The P-Bass and J-Bass are like two cats from the same litter. The pet parent knows the handy work of one or the other, even if the event is not witnessed, while a non-pet loving neighbor can’t tell them apart. Taking a step a bit deeper into esoterica, you can say that some genetic mutations exist, called the PJ-Bass. The PJ bass can be a Precision neck, on a Jazz body (or the other way around). It can also be a swapped or combined pickup array. This will give a player his or her best of both worlds combination of traits. The direct lineage from the first P-Bass is currently the Fender American Performer P-Bass. 45 different models appeared in Fender’s catalog, all with the name P bass. Reissues, signature models, deluxe and plus models, and all with optional colors or fingerboard choices. You can quadruple that number at the very least, when adding custom creations, one offs, and non-cataloged limited edition special runs. This list does not count one very curious offering made in 1968; from thin air came the 1951 appointed original design P-Bass, renamed the Telecaster bass.. Slab, no contoured body, Tele headstock and all. In a way it was a reissue, with a new name. It was re-modeled with a humbucker in 1973, and discontinued in 1979. Guitars and basses are full of exceptions to hard and fast rules. The Tele bass is a page torn from the book of exceptions.

The big warm, bold and deep sound of the P-Bass was loved and desired from its date of birth. It’s been played by just about anyone who ever played the bass, from the novice to the worlds most respected and well loved players. Players with Signature models Include Roger Waters (Money, from Dark side of the moon opens with the sound of a cash register, and a P-Bass), Adam Clayton from U2, Mike Dirnt, Tony Franklyn, Sting, Pino Paldino, and many more. Some artists that famously played the P-Bass also include legendary Motown bass master James Jamerson, The Clash’s “foundation” Paul Simonon, Duck Dunn, Stu Hamm, Tal Wilkenfeld (Beck’s 16 year old prodigy), even Sid Vicious had the sense to choose (or stole) the world’s toughest boldest beast of a bass. Next time you play, or hear a person playing the P-Bass, try to imagine a world without it.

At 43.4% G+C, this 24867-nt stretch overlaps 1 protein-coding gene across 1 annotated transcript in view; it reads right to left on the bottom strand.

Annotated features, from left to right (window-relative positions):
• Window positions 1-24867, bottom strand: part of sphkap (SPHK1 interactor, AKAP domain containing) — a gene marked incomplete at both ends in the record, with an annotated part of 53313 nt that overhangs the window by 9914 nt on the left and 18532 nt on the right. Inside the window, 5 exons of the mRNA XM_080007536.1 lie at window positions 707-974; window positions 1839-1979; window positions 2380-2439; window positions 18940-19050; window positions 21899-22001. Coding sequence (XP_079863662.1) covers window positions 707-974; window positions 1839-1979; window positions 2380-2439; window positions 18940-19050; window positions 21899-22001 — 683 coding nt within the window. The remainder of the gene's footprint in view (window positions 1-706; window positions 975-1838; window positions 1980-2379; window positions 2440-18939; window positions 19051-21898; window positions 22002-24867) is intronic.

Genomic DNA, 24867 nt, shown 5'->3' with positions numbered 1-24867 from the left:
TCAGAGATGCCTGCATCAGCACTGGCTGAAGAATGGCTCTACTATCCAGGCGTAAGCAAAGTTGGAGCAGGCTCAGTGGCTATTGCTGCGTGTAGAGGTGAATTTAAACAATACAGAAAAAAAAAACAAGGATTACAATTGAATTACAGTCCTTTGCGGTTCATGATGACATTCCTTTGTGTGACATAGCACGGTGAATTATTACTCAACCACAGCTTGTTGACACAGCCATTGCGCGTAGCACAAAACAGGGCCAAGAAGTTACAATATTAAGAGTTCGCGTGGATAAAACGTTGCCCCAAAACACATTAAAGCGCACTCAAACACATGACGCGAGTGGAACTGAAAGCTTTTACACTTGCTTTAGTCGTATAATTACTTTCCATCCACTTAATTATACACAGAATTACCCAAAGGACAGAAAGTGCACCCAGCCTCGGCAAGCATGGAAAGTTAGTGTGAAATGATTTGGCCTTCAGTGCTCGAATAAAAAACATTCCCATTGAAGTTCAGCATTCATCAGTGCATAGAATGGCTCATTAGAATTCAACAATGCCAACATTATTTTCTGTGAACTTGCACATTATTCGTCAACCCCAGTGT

*The spit coil is a hum canceling single coil, and will be seen next, many years later on Leo’s G&L Comanche guitar.


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Mike Rock
A fixture in the Rock and Roll guitar community since 1978, Mike Rock is the “Go-To” source for Sam Ash's most intricate questions involving Guitars and related gear. A collector whose true passion is playing, Mike has performed over 2,500 gigs around the world. Mike began his musical journey studying the trumpet. While buying sheet music for a recital, Mike first heard an electric guitar through a fuzz box. Forty years later, he still maintains that the fuzz WAS germanium based (he is a bit crazy). This encounter drove Mike to his first guitar and a tube amp. Soon his guitar was heavily modified and the amp was on its 3rd replacement speaker. Mike was hunting for tone and blowing guitar speakers before there was a “boutique” or “vintage” market. It wasn’t long before Mike was buying, and validating vintage guitars and gear for some of the biggest companies in the world, finally finding a home assisting mentor and friend Sammy Ash, at the place where he heard that first Fuzz Guitar, so many years ago. Mike still performs regularly and recognizes the history and beauty of vintage and modern gear. Mike is aware not everyone is a collector and most players need a set up that works for the sound they chase, regardless of its pedigree, or vintage or status.